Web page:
Is it finally time for Paul Jones? (BSD/Mike Pettigano)
The Preliminaries. After the "game", Bill O'Brien told the assembled media that they had seen a mere fraction of the new offense:
Q. You talked about it not being potentially very exciting. How much of your offense did the fans, would you say, saw today, and how much did you kind of pull back on the throttle?
COACH O'BRIEN: They saw about 10 percent.
Not that anyone should be surprised. It's a complicated offense and there have only been 15 formal practices. Still, we must work with what we've been given here, so let's get on with it.
Thrown. First, the reading of the statistics:
Each quarterback threw at least one awful, awful interception. Jones misread a coverage and underthrew a pass that was easily intercepted by safety Devin Pryor. McGloin was about an hour late on a deep throw, and was picked by Jesse Della Valle. Bolden threw three interceptions. First, on a brilliant play by Jordan Hill, who knocked down Bill Belton after sniffing out a screen pass, then gobbled up Bolden's throw. Next, Adrian Amos (playing at safety) sat on a terrible attempt intended for Shawney Kersey in the seam. Finally, late in the game, Bolden was hit on the arm and his pass fluttered high into the air. Linebacker Ben Kline gathered in the wounded duck for the INT.
So, Then? We'll likely get into a full charting and analysis of each throw -- it's a long, cruel summer, right? We can safely say that none of the quarterbacks stood out in a completely positive manner (unless you want to throw your support behind Shane McGregor). The above stats actually paint a more favorable picture than these guys deserved. Just based on a purely subjective eyeball test, there seems to be a semi-credible case to be made for either Jones or McGloin as the starter. It's harder to make such a case for Bolden.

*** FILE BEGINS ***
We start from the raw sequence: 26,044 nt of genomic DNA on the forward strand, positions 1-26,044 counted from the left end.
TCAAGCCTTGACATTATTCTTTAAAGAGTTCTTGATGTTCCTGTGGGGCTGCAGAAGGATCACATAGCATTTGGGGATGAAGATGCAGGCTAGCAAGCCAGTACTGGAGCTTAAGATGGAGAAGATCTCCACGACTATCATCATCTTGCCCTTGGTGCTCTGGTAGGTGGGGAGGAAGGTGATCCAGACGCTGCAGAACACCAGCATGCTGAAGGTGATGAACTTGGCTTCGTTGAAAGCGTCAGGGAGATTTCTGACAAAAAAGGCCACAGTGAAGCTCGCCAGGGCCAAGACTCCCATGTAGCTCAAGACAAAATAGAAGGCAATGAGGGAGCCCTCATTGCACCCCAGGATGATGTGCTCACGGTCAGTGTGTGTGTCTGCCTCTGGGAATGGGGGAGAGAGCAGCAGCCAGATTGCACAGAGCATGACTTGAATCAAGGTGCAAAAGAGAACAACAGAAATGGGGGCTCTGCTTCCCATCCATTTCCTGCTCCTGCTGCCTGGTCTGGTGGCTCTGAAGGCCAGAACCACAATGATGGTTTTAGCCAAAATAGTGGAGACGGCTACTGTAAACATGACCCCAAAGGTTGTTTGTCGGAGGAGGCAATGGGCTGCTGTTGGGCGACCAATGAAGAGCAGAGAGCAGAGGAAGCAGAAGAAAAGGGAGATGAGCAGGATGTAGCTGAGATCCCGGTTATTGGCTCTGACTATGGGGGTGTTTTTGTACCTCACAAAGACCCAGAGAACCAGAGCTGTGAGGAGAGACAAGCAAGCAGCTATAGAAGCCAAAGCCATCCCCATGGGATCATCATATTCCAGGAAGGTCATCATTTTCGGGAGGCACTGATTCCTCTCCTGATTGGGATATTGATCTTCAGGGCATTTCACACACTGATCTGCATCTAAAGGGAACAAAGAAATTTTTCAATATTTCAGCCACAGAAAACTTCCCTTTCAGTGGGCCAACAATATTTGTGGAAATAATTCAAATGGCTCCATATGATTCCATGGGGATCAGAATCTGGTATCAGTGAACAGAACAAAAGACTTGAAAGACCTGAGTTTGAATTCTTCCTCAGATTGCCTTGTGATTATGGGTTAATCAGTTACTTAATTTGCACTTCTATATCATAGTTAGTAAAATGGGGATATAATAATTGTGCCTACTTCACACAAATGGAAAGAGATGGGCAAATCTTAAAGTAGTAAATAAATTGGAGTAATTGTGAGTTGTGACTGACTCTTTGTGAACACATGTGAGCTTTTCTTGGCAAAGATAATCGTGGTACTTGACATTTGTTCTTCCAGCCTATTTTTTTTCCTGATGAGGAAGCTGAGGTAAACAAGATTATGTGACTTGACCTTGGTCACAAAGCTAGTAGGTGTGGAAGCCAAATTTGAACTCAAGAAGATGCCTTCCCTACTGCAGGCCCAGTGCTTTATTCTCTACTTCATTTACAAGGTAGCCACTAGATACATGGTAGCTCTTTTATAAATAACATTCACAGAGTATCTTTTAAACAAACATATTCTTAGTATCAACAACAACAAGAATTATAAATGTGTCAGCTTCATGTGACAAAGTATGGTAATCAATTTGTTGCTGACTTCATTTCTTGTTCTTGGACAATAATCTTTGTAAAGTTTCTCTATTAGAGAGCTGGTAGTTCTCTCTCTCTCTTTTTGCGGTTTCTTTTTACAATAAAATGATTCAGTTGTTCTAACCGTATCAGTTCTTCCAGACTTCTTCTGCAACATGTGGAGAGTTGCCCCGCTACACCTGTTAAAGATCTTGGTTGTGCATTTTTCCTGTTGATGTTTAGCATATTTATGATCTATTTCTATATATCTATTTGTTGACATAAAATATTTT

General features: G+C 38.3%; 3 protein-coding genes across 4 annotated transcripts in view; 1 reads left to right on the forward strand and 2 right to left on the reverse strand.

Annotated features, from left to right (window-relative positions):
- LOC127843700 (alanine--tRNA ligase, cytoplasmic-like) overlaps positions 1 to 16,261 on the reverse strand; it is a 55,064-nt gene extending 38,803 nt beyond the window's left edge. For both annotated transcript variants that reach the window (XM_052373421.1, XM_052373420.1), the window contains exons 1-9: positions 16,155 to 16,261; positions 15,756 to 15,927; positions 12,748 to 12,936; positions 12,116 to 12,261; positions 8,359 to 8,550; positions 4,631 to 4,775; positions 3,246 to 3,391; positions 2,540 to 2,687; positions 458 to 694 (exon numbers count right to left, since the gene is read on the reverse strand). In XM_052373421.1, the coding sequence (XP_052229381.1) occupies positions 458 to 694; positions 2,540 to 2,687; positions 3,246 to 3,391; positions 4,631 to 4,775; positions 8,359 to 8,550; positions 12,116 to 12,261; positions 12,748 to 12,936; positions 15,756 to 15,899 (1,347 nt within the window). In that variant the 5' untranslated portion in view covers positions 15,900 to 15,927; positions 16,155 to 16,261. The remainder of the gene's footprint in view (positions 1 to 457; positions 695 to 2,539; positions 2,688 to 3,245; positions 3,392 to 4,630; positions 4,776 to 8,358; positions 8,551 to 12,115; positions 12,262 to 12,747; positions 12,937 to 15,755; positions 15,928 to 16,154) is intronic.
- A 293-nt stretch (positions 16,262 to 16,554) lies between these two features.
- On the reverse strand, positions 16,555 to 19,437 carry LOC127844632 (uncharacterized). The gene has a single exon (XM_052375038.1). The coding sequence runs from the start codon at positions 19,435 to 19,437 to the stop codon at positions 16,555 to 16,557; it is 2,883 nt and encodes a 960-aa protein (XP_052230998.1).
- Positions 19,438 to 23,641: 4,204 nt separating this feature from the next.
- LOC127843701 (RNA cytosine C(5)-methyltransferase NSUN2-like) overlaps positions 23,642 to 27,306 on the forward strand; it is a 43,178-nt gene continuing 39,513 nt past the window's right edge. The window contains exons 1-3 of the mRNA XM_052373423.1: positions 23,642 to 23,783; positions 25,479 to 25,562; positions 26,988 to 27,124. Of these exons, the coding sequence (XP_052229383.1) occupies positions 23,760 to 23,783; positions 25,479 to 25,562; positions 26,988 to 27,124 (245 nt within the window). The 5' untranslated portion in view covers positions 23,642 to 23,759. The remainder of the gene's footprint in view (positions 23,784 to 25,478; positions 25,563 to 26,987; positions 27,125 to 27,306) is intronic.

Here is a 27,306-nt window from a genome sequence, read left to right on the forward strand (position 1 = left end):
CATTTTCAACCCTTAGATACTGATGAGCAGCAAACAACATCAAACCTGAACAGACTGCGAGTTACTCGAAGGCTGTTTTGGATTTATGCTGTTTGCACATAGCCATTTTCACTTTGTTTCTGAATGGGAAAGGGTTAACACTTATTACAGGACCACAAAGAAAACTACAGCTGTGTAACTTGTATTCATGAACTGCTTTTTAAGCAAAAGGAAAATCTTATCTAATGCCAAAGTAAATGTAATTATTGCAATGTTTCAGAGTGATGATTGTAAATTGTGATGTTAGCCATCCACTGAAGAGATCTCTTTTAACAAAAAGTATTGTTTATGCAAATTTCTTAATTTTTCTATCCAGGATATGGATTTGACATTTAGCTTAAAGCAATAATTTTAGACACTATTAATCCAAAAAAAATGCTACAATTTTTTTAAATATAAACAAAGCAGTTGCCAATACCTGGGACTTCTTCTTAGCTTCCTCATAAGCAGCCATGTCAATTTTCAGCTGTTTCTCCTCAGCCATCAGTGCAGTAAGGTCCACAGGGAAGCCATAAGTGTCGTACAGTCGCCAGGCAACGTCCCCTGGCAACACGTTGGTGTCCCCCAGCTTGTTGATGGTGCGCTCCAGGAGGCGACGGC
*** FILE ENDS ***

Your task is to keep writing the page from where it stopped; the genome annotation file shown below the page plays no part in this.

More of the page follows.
For what it's worth, quarterbacks coach Charlie Fisher couldn't muster much of an endorsement for Bolden, either:
"Rob started out well. We've just got to get Rob consistent in his decision making and continuing to work hard, and that's as much as you can say. You can't throw the ball into crowds, but he made some throws there. We just have to continue to work, and get him to grasp the offense and what we are trying to do"
Wait, Adrian Amos At Safety? Yes, for now, and we approve. Stephen Obeng-Agyapong, one of the presumed starters at safety, was hampered by a shoulder injury late in spring practice. On the radio broadcast, Steve Jones was surprised that SOA was even on the field (although he was out there with the third-team defense). Ted Roof spoke after the game about finding the right combination in the defensive backfield:
Q: Amos was very active today, do you think there's one position that fits him best or is it really depended on what the depth is and what the competitions are?
A: Well, I think there are a lot of factors, and I think you hit it on the head. We are going to put our best group out there. At the same time, especially with a young player like Adrian, you want to put him at a position where there's carryover and there's consistency in his job. You don't have to bounce a guy like that around. You wouldn't have that much hesitation if that guy had been a three-year starter or something like that, but, being a virtual rookie, you want to be able to leave him in one spot. We'll just evaluate that, and, right now, I don't know if we have that luxury.